Osgoode hosts its first ‘LAWS’ graduation

An excited group of students from C.W. Jefferys Collegiate Institute and Westview Centennial Secondary School gathered at Osgoode Hall Law School on June 5 for the first Law in Action Within Schools (LAWS) year-end celebration and graduation ceremony held at the law school.

Thirteen Grade 12 students from C.W. Jefferys and seven from Westview Centennial received LAWS graduation diplomas, and several students from each of Grades 10, 11 and 12 also received awards and post-secondary bursaries.

Pictured from left: Nicholas Ram (Westview Centennial), Eleonora Dimitrova (LAWS), Martha Baksh (Westview Centennial), Paula Ramsay (C.W. Jefferys) and Sarah Pole (LAWS).

Above: From left, Nicholas Ram (Westview Centennial), Eleonora Dimitrova (LAWS), Martha Baksh (Westview Centennial), Paula Ramsay (C.W. Jefferys) and Sarah Pole (LAWS)

Emil Yildiz, a Grade 12 graduating student at C.W. Jefferys, received the Ron Daniels LAWS Founders Award for overall achievement and contribution to the program. Josh Beattie, a second-year Osgoode JD student, was recognized as an outstanding Osgoode LAWS volunteer.

“It was a fantastic graduation ceremony, and a very proud moment for all of us who are involved with LAWS,” said LAWS Director Sarah Pole.

Osgoode Dean Lorne Sossin expressed similar sentiments, commending the LAWS graduates, the partner schools and LAWS volunteers for “what we’re doing together.”

LAWS is an innovative partnership between the University of Toronto Faculty of Law, Osgoode Hall Law School and the Toronto District School Board, designed to deliver an education program aimed at supporting, guiding and motivating high school students facing challenges to success. LAWS has offices and staff at both the University of Toronto and at Osgoode, and partners with seven diverse Toronto District School Board high schools.

“Being in the LAWS program was amazing,” said Paula Ramsay, a Grade 12 student at C.W. Jefferys who spent three years involved with the program. During that time, she met regularly with a mentor and had month-long full-time jobs for three consecutive summers with different organizations, including a legal aid clinic, a family law firm and an investment fund company.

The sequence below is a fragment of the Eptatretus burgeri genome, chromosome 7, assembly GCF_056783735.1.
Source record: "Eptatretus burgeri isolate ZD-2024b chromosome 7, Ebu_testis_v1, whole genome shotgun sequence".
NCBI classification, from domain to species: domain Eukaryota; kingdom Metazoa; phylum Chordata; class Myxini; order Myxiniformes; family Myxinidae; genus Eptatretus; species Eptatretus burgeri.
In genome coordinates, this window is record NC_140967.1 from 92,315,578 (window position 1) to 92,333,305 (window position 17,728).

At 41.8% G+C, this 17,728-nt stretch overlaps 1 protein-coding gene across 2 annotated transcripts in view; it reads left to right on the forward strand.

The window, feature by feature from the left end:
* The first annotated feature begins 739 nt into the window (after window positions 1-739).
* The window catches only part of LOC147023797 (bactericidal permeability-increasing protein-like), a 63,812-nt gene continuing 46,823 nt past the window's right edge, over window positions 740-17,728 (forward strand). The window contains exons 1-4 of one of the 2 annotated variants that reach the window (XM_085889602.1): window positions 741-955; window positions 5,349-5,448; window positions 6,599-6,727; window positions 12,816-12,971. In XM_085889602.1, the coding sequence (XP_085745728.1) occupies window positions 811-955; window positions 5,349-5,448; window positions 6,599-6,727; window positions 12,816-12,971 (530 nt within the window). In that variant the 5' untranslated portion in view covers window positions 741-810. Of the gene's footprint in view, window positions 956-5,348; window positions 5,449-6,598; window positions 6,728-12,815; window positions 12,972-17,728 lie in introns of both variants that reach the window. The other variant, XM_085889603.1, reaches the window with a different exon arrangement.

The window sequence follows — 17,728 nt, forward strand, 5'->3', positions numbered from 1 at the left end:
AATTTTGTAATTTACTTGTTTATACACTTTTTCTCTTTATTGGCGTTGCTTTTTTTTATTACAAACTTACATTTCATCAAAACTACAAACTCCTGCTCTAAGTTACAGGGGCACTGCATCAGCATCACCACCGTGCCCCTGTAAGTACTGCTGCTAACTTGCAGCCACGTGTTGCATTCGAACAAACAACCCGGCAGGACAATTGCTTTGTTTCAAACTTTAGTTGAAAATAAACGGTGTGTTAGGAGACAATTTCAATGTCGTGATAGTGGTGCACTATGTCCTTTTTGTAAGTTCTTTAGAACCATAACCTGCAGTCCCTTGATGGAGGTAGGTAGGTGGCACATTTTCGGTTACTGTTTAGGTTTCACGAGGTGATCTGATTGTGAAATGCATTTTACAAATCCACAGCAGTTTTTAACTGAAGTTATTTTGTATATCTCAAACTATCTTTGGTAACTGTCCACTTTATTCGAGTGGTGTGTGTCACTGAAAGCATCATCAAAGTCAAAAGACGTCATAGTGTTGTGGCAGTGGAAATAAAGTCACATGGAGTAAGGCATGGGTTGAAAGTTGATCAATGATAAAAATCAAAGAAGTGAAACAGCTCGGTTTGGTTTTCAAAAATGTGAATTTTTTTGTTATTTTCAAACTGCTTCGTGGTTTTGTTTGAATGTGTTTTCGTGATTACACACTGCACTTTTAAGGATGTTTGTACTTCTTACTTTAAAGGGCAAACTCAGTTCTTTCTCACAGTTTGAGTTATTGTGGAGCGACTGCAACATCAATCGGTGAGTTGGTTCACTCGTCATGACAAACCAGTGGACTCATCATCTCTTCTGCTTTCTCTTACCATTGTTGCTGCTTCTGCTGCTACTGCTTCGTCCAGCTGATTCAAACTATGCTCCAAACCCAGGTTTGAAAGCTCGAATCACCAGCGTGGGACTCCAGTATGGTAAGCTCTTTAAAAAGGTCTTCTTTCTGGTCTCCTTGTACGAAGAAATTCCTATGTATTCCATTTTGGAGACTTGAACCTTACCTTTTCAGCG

“I met people who are doing important stuff in our society,” said Ramsay. “It becomes so real when you have that first-hand, personal experience.”

According to Pole, “LAWS not only provides transformative opportunities to individual students, leading to higher grades, increased credits earned, less school absences, increased hope for the future and significantly higher post-secondary education access rates, but it also works on a wider scale to promote increased access to legal education and diversity of our justice sector in order to truly reflect and serve our entire community.”

In addition to the LAWS graduation ceremony at Osgoode, there is also an exhibit currently on display at the law school of photographs taken by Grade 12 students from C.W. Jefferys examining incarceration and punishment. The photos were taken in collaboration with Osgoode Artist-in-Residence Cindy Blažević as part of a field trip to the old Don Jail, following sessions with Blažević and former Osgoode professor Justice James Stribopoulos of the Ontario Court of Justice.

A second graduation ceremony for graduates from three other LAWS schools – Central Technical School, Harbord Collegiate Institute and Danforth Collegiate & Technical Institute – was held at the University of Toronto Faculty of Law on June 6.

More images are available on the Osgoode Hall Law School Facebook page.


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